“The cof­fee doesn’t seem to have stained the puz­zle, does it? It’ll be fine by the time it’s dried,” Toby went on. “And the car­pet’s cof­fee-coloured in any case. Ev­ery­thing will be fine.”

Anya touched one of the pieces ten­ta­tively, and she and Toby stared as the pic­ture of half a daisy came off in her hand.

Fur­ther in­ves­ti­ga­tion con­firmed what they had both just re­alised:

“The cof­fee has melted the glue! The pic­ture’s just laminated on to the card, and now . . .” Toby stopped, his mouth open in hor­ror.

He waved a hand to­wards one cor­ner of the puz­zle.

“The pic­ture’s peel­ing off all over the place. We’re go­ing to be left with a plain brown card­board jig­saw in a minute.”

“Maybe when the pic­ture’s dry, we could glue the bits of paper back on,” Anya suggested in a whis­per.

But they could both see that wasn’t go­ing to work.

“We can’t do any­thing about it tonight,” Toby said brac­ingly. “Look­ing at it, I think we’re just go­ing to have to con­fess. I’ll say I did it.”

“But you didn’t. And you’re hope­less at ly­ing,” Anya re­marked. “Your mother will know.”

The fol­low­ing morn­ing, in the pre­dicted teem­ing rain, Anya and Toby drove into town, armed with the ru­ined jig­saw’s empty box.

They walked into the toyshop where, Toby as­sured Anya, his fa­ther al­ways bought the Christ­mas jig­saws.

There was a queue of peo­ple chang­ing un­wanted Christ­mas presents, and it was some time be­fore Toby could ex­plain to the woman be­hind the counter what had hap­pened.

“I’m not sure we’ve got any of that one left,” she said, peer­ing at the pic­ture on the box. “I’ll go and look in the store room.”

She came back a few min­utes later, beam­ing.

“No, sorry, we’ve sold out of that one, but we’ve got sev­eral other flo­ral pic­tures. I’m sure your mother would love one of these.”

She put down a pile of boxes, none of which would do.

“Thanks,” Toby said, pay­ing for a new jig­saw, “I’ll take this one in case we can’t find the one we want. A sort of peace of­fer­ing.”

After trudg­ing round the town, be­ing splashed by the many pud­dles, and with rain pour­ing off their um­brella, they found the right jig­saw in the fourth toyshop they vis­ited.

“I’m sorry, the box is a bit bro­ken. I ex­pect that’s why no-one bought it,” the shop­keeper apol­o­gised.

“Not a prob­lem,” Anya said quickly, look­ing at her watch and hur­ry­ing Toby out of the shop.

“What’s the rush?” he asked once they were out­side. “We’ve found it now. We can go and find a pub for lunch.”

“Don’t be ridicu­lous,” Anya snapped. “It’ll take us for ever to do the half your mother had done. I thought that if we marked where the orig­i­nal jig­saw was on the ta­ble, we could get the new one to ex­actly the same stage.”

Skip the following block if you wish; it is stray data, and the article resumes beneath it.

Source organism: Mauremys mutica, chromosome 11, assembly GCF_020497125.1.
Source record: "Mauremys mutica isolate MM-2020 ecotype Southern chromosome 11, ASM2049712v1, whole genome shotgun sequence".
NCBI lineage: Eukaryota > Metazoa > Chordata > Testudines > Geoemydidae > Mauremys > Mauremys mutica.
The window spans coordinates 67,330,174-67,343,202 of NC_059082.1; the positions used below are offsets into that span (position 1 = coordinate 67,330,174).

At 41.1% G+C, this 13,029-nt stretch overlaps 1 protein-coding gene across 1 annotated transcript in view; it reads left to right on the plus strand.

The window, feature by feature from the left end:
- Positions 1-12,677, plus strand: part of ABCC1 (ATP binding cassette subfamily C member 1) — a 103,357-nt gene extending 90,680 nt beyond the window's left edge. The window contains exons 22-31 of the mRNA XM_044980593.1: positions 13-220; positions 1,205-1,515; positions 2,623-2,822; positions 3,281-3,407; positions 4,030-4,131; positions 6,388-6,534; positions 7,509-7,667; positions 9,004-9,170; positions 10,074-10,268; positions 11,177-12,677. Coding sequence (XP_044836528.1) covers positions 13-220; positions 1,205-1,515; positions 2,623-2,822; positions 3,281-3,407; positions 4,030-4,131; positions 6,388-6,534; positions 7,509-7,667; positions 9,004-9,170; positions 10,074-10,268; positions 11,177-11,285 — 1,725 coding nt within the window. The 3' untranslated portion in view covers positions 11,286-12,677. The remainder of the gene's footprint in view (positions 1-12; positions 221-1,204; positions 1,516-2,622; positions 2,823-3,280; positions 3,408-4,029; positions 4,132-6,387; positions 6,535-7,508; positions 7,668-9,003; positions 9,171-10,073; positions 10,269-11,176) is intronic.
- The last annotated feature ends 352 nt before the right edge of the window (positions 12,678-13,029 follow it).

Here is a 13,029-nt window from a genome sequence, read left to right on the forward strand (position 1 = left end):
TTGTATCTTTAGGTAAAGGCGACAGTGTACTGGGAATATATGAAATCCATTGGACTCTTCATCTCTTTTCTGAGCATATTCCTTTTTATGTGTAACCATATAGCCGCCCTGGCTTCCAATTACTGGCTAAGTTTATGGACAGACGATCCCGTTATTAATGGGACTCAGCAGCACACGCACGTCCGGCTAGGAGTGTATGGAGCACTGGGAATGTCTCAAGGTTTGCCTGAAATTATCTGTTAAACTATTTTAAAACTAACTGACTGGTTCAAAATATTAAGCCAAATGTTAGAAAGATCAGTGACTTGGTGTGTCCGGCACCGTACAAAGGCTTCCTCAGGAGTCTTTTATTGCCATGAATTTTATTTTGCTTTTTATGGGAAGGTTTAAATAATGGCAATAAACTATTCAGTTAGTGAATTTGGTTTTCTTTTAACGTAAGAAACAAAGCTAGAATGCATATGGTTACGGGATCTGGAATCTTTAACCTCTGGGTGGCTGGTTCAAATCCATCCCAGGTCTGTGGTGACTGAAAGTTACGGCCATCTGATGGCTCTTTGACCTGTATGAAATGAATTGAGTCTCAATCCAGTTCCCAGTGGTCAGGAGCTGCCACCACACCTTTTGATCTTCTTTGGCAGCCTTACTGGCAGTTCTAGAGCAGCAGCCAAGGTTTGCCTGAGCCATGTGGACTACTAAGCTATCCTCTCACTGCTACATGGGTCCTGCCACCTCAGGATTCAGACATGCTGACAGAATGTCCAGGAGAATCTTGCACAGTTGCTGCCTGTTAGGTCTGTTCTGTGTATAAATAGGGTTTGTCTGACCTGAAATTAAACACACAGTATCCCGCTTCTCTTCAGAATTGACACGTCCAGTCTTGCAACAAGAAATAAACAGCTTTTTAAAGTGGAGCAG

Toby was star­ing at her as if she were mad.

“We’re not go­ing to try to do the jig­saw, are we?” he asked. “I thought we were just go­ing to give her the new one and apol­o­gise. Pro­fusely.”

It was Anya’s turn to stare.

“We could have bought any old jig­saw if that’s what we were go­ing to do,” she said im­pa­tiently. “We’ve got to do it, any­one can see that.”

“Anya,” Toby said gen­tly, “what’s got into you? You’ve got a pos­i­tively manic gleam in your eye, and you are usu­ally so calm.

“My mother’s not a mon­ster, you know. She’ll un­der­stand.”

But he was over­ruled. Poppy was bark­ing de­light­edly when they ar­rived back at the house, and Toby pulled an apolo­getic face.

“I’ll make us a sand­wich, shall I? Then I’ll have to take her out,” he said, “rain or no rain.”

Anya, though, was al­ready run­ning up­stairs to the bath­room. She came back down a sec­ond later, tow­elling her drip­ping hair dry.

“Fine,” she said, “but don’t come any­where near me, OK?”

“What have I done?”

She looked at him in amaze­ment.

“You’ll be drip­ping wet! I can’t risk any wa­ter get­ting on to the new puz­zle, can I?”

She marched into the din­ing-room and was soon sort­ing out cor­ners and edge pieces.

“Your mother must be a real whizz at jig­saws,” was the first thing Anya said when Toby came back in an hour later.

She sounded as if she might be on the verge of tears again.

“How are you get­ting on?” he ven­ture hes­i­tantly. “Badly!” Anya wailed. “It will be quicker if there are two of us,” Toby pointed out, frown­ing at how lit­tle of the pic­ture had taken shape in his ab­sence.

They sat in near si­lence for a very long time, but still only a frac­tion of the puz­zle was done.

Toby got them both a cup of tea, but drank his in the kitchen. Anya didn’t drink hers at all.

“We’re go­ing to have to give up, dar­ling,” Toby said. “It’s nearly sup­per time and you look ex­hausted.”

But Anya stared stub­bornly at the jig­saw and car­ried on, while Toby went into the kitchen and started mak­ing an omelette, which he in­sisted she ate.

As soon as she’d fin­ished, she went back into the din­ing-room and they both set to once more.

The fol­low­ing morn­ing Toby woke up to find Anya’s side of the bed empty.

He went down­stairs and found her back at the puz­zle, look­ing white and drawn, a piece of dry toast in her hand.

“OK, this is ridicu­lous,” he said, sound­ing an­noyed. “I don’t know what time you came to bed last night, but you look dread­ful, and my par­ents will be back in just a few hours and we have a meal to pre­pare.”

Anya looked up at him and he in­stantly put his arms round her.

“Anya, dar­ling, this isn’t

Even now, only a frac­tion of the jig­saw was com­pleted